Conquering Your First Aquathlon


Itching to try out a multisport event but don’t know where to start? An aquathlon might just be the perfect race for you!

Aquathlon involves two disciplines: running and swimming. The race follows a swim-run format. The swim ranges from 400-900 meters while the run is 2.5-5km, depending on the race category.

Here are a few tips on how you can own your first (or nth) aquathlon:

1. Recon the course

If you’ve been training in an indoor and/or 25-meter pool, I recommend checking out the venue at least once before your actual race so that you’ll get a feel of the course. Racecourses are released 1-2 weeks before race day. Trying out the pool will help you get rid of the initial shock of seeing and imagining swimming in a loooong pool as aquathlons are done in a 50-meter pool. Getting a feel of the water and distance will help you adjust your pace during race day.

After getting a feel of the swim, try doing at least one loop around the run course. Having an idea on what direction to go to will eliminate the confusion come race day when the path is littered with transition boxes and spectators.

Tip: The first 300 meters of the run is the most important! Knowing if your first 300 meters will be flat, inclined, or declined will give you that extra push and keep you safe. If it will be a descent, I suggest to go slow as you may find yourself rolling downhill, like me during my first race hehehe.

2. Read. Read. Read

Aside from familiarizing yourself with the race course, read the race briefing info as well. The race brief will contain the time of registration, the time transition area closes, waves, and start times. Organizers will not allow you to swim on a different wave and will result to disqualification.

Tip: Knowing the gun start for your wave will help you time your warm up. Warm up will only keep your body temp and heart rate up for 10-30 mins.  After that, all signs of your warm-up are gone. Try to warm up 45 minutes before your gun start.

3. Setting up your transition

Before that, let’s make a run down first on the essentials you will need come race day:


1. Rubber shoes
2. Socks
3. Swimsuit/ Tri Suit
4. T-shirt and Shorts (if you won’t be using a tri-suit)
5. Goggles
6. Race Belt
7. Water Bottle
8. Hydration and energy gels of your choice
*Swim cap will be provided by the race organizer.*

Now we go on to setting up your transition box. I personally prefer sitting down when transitioning as this helps me catch my breath and conveniently put my shoes on. You will be slightly disoriented during the first few minutes coming out of the water. To add to that, you might be scrambling for your race bib, clothes, shoes, etc.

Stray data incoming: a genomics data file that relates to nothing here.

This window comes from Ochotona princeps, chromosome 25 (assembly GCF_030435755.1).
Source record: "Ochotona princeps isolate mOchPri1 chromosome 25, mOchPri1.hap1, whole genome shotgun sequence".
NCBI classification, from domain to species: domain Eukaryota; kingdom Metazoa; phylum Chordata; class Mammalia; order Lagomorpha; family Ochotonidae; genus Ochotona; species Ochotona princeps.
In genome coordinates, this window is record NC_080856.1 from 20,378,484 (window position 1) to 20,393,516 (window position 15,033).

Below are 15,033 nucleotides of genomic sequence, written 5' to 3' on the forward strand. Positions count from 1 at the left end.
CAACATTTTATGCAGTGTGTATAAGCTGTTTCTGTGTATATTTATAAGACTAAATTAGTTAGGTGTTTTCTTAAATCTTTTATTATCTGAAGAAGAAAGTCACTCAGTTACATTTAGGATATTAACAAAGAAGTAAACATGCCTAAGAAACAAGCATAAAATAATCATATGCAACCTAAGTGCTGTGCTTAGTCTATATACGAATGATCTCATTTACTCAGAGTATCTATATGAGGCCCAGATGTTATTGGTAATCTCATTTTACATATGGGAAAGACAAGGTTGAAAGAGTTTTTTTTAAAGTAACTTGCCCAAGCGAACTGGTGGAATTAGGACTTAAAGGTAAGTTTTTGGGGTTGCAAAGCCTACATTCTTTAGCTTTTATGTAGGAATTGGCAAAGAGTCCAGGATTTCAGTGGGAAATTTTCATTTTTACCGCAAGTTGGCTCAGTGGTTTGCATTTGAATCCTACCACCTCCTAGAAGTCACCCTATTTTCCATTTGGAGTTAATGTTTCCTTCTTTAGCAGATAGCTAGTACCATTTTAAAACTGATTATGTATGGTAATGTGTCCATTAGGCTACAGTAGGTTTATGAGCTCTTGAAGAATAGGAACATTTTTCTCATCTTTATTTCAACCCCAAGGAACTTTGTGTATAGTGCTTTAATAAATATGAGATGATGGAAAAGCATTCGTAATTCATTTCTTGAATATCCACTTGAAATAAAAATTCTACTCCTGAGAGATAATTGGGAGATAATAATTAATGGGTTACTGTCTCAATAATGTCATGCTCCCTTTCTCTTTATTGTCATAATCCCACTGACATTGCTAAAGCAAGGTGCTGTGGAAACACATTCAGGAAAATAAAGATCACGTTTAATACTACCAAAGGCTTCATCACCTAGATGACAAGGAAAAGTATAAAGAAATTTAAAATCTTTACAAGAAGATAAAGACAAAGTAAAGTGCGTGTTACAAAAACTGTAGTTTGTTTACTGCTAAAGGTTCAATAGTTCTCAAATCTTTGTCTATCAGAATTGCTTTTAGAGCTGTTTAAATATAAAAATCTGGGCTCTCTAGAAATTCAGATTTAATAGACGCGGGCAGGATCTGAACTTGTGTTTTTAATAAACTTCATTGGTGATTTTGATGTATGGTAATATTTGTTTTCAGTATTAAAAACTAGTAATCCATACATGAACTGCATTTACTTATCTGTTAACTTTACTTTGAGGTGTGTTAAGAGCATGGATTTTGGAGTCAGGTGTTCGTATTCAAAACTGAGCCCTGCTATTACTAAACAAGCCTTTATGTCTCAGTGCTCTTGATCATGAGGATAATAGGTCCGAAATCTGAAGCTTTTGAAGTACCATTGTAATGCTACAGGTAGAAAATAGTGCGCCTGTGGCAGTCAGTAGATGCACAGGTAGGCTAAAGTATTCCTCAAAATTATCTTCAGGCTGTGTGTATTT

I recommend putting on your gear from feet to head. When arranging your equipment, always place what you’ll wear first at the top and the last at the bottom. Check out how I arrange my gear:

Tip: On top of your pile, place a towel so that you can wipe yourself off. Wipe water and dirt off your feet as you’ll definitely feel the pebbles stuck at the bottom of your feet when you run.

4. Swim Proper

Prepare to be kicked, pulled, and hit during the swim leg. It’s not personal. Aquathlon swim starts are mass starts, meaning everyone in your wave goes all at once. However, there is a way to limit the unnecessary physicality.

First, try to practice swimming for 2-3 strokes with your head above the water during training. Swimming with your head up will help you see your path and help you maneuver without being hit or hitting anyone.  If this is hard, you can try doing breaststroke (sans the KICK, please don’t kick anyone).

For the rotation of the swim, you will be changing lanes every lap (i.e. first lap will be swam on lane 1, second lap on lane 2, third lap on lane 3, and so on). To do faster turns, swim near the lane line which you will be switching to when you’re 10-15 meters away from the wall.

Third, always keep safety in mind. Be prepared to do more than one loop for the swim during your race. If you can, practice jumping out of the water to get out. If you’re not used to it yet, better stick to the ladders. As for starting your next loop, you can opt to dive head first or feet first into the pool. For advanced swimmers, head-first dive is optimal. However, if you decide to do feet-first, jump close to the wall so you can push off and maximize the wall.  

Here’s a summary of the things to remember during the swim leg:

5. Sockless Running

Here’s something for those who are looking for a marginal cut on their PRs. Since aquathlons involve, at most, a 5km run, you may ditch the socks. However, if you are not used to sockless-running, be prepared to have painful blisters after. OUCH!

Here’s how you can prep your shoes for a more comfortable sockless-running:


Apply petroleum jelly or anti-chafe cream like ActiveHealth SKINPRO on the shaded areas.

With your shoes, all set, transitioning from swim to run will be a breeze and you’ll be assured of a blister-free finish!

So what are you waiting for, register for that race you’ve been eyeing, log in your training, and with these tips and tricks up your sleeve, you’ll own your race for sure!

Got other aquathlon tips for newbies? Send them over, we’d like to hear about it!

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